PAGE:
Under legal pressure, the Trump administration has reversed course on one of its many attempts to roll back various climate-related regulations by reinstating a transportation-related greenhouse gas rule it tried to kill just a few months ago.
On Monday, the Federal Highway Administration announced that the 2016 Transportation Clean Air Rule, which requires state and local planners to track and curb pollution from trucks and cars on federal highways in their jurisdictions, will remain in effect for now, while simultaneously announcing its intent to rewrite the rule.
Transportation produces about 36 percent of total greenhouse gas emissions in the United States. The Transportation Clean Air Rule helps give states and local governments more leverage in seeking to cut down on that pollution. The rule, which is linked to federal highway funding, aims to promote mass transit and other alternatives to fossil-fuel transportation.
Conservation groups that challenged the Federal Housing Administration in court over the attempted rollback said the reversal shows that the Trump administration is trying to bluff and bully its way to undoing Obama-era climate regulations, at times through illegal actions that can be effectively challenged in court.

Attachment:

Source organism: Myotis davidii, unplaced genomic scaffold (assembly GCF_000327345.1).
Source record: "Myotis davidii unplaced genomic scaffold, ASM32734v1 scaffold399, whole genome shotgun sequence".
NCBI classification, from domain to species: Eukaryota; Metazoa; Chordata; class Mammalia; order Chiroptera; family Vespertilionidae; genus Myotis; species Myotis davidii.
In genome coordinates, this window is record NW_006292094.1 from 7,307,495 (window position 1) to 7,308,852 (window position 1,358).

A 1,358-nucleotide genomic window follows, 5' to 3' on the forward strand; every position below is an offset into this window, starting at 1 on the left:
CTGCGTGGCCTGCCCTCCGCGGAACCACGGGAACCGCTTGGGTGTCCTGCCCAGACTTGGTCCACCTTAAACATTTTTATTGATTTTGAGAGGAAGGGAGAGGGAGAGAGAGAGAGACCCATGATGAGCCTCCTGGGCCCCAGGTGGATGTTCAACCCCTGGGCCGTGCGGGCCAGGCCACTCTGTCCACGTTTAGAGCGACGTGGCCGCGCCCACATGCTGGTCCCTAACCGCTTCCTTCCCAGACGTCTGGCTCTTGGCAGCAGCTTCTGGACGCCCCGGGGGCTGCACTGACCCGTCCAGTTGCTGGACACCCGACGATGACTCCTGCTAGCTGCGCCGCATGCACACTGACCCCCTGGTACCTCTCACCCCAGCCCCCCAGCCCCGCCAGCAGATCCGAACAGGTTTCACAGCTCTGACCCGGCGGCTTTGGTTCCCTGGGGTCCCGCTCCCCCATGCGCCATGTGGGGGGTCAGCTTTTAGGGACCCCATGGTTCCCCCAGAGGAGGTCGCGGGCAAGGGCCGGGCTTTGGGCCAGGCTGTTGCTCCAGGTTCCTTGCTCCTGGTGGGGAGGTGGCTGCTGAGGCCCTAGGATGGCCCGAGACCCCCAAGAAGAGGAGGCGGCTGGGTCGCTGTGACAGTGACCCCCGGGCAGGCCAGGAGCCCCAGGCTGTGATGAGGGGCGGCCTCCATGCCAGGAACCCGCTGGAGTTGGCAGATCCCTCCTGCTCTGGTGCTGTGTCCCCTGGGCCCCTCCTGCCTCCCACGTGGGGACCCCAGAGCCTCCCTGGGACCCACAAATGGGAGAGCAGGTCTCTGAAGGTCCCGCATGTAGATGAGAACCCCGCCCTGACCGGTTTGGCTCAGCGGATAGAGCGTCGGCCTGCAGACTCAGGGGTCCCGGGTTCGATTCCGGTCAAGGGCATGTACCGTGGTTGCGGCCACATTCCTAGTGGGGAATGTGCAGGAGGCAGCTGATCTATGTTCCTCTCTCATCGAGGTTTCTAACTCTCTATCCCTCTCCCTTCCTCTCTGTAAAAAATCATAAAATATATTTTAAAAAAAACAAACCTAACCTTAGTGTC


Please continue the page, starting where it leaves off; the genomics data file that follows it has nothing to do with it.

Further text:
“This is a crucial win for our climate.”
Several states and state agencies, including California and the California Air Resources Board, filed a similar suit against the federal government. The pressure has paid off, says Amanda Eaken, a transportation and climate expert with the Natural Resources Defense Council.
“This is a crucial win for our climate,” she says. With the rule back in place, the FHA can resume working with state and local planners to find transportation options that reduce greenhouse gas emissions. Under the rule, they face a first compliance deadline about a year from now, in October 2018.
The state and regional agencies are tasked with coming up with transportation plans that map…